People Who Blow Themselves Up

My pool in Jeddah, Saudi Arabia

The self-destruction that goes on in Saudi Arabia is truly remarkable. They bomb Yemen mainly because the people there worship the same God but choose to do it in a slightly different way. They encourage the USA and Israel to join them in destroying Iran for the same reason. They open one movie theatre and tell the world it is a glowing example of liberal freedom. They are about to allow women to drive and announce the fact as though they are active participants in the “Me Too” movement. Permission for women to be spectators at a football match is publicised as the ultimate step in gender rights.

Meanwhile of course no Saudi women can swim in their public pools. They certainly cannot compete in a Saudi swim meet. I was stunned to see women’s changing rooms and toilets in their three German supplied Olympic pools. The only thing missing was women.

The self-destructive rules that govern Saudi society are a wonder to behold. One in particular pisses me off just now. In three months the Asia Games will take place in Indonesia. They will run from 18 August to 2 September. There is a full six day swim meet in the 8,630 seat Jakarta Gelora Bung Karno Sports Complex. The reason I am acutely aware of the event is because for the year I was coaching in Saudi Arabia the Asian Games were the centre of their competitive universe.

“We have to do well in the Asian Games,” I was told.

I was ordered to prepare a plan that got swimmers ready for Jakarta in 2018. So I did that. I was confident I had two swimmers, Loai and Eyad, who could be ready to perform well. There was a problem with Eyad. He was born in Syria. No matter what the reward, Saudis object to anyone not born inside Saudi Arabia representing the country. God knows why they are so precious about a massive expanse of hostile sand; just another example of blowing themselves up.

However there was a slim chance that, along with women driving cars, Eyad might be allowed some of the freedoms accepted as normal in the rest of the world. My plan was approved and we began to prepare.

And then the royal family had a fight. The swimming prince was overthrown and a new swimming prince took his place. The New Zealand born CEO was hopeless; over-paid and paralysed, he did nothing. While all that was going on none of us got paid for three months. Eventually the pay was sorted. However the Asian Games plans, approved by the previous regime, were discarded. Clearly that had nothing to do with their benefit to sport in the Kingdom. They had been initiated by the previous prince. They had to go. As I say, yet another self-inflicted bomb.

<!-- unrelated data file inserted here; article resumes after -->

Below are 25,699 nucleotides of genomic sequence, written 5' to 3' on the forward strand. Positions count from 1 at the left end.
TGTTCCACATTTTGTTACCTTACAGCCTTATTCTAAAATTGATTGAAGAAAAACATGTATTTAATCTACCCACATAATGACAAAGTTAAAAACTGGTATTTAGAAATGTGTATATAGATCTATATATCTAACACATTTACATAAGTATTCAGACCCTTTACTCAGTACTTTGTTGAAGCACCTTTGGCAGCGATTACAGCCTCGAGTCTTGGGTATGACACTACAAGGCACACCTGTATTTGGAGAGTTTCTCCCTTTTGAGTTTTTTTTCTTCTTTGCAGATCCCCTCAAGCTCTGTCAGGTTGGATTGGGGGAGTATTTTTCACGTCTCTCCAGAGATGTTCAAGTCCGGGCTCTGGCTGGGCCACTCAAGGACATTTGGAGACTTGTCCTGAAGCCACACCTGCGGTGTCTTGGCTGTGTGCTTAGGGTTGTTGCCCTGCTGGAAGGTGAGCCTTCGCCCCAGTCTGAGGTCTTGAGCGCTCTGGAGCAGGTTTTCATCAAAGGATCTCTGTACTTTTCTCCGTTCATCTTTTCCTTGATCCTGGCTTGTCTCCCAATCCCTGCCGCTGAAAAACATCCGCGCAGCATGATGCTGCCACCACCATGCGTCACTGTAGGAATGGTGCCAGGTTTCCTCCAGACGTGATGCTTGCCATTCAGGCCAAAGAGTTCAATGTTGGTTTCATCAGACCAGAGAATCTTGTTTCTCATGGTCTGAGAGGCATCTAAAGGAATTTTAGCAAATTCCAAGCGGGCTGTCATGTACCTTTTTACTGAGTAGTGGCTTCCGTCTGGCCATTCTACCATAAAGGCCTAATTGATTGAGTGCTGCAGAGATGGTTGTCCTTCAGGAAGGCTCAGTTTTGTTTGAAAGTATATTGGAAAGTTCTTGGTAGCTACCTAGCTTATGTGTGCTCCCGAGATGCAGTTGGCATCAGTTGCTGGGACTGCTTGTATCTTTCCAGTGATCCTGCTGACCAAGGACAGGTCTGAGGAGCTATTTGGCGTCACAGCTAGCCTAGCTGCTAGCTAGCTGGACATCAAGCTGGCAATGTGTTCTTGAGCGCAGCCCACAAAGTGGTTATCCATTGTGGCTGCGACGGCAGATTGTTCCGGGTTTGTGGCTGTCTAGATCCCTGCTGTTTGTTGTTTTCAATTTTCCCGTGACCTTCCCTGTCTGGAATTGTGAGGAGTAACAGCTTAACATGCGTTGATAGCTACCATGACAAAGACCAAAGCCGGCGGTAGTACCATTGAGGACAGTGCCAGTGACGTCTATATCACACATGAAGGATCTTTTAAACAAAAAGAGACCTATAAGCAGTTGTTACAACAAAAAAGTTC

In this case the destruction was total. I completed my contract and caught the first Emirate’s flight back to Auckland. Eyad decided he’d seen enough Saudi and Syrian terrorism. A month later he caught the same flight and applied to Immigration New Zealand for refugee status. And Loai simply recognised the futility of the fight and moved on to something else.

Eyad is now happily settled in New Zealand. He is teaching for the Millennium Swim School and is preparing for the Open Championships beginning in Auckland on the 2 July. His first competition will be in the Golden Homes Swim Fest this coming weekend. We will see how he gets on. His training is going well. In the thirty weeks since he arrived in New Zealand he has swum 1423 kilometres. His training times have improved. A set of 20×100 that used to average 1.07 is now being swim in 1.01. How that converts into his racing times we are about to find out.

In the meantime what is happening in Saudi Arabia? We know they lost Loai and Eyad. But what did they gain. That’s an easy question. The answer is nothing. They have a few young swimmers who will fly to Jakarta as experience for the next Games in 2022. And in 2022 they will take another group of young Saudis to the Asian Games as preparation for 2026. Failure, it seems, is a learned habit and the Saudis have learned it well.

I guess I shouldn’t care. Loai is happy. Eyad is swimming well. Who cares what’s happening in a Saudi desert? No one really, not even me – except that I still feel slightly frustrated about two things.

First, I dislike the feeling of a job half done. The fact I’m still helping Eyad softens my frustration but the Asian Games are about to begin and Loai and Eyad are not going to be there.

And second, the magnitude of the Saudi waste is annoying. They have the best pools; there is an office block full of admin staff; they are given more money than you could wave a stick at and nothing to show for it. It goes to show the futility of trying to buy success. If other things are not in place all the money in the world is not going to help – especially when your sport is permanently strapped into a high explosive suicide vest.

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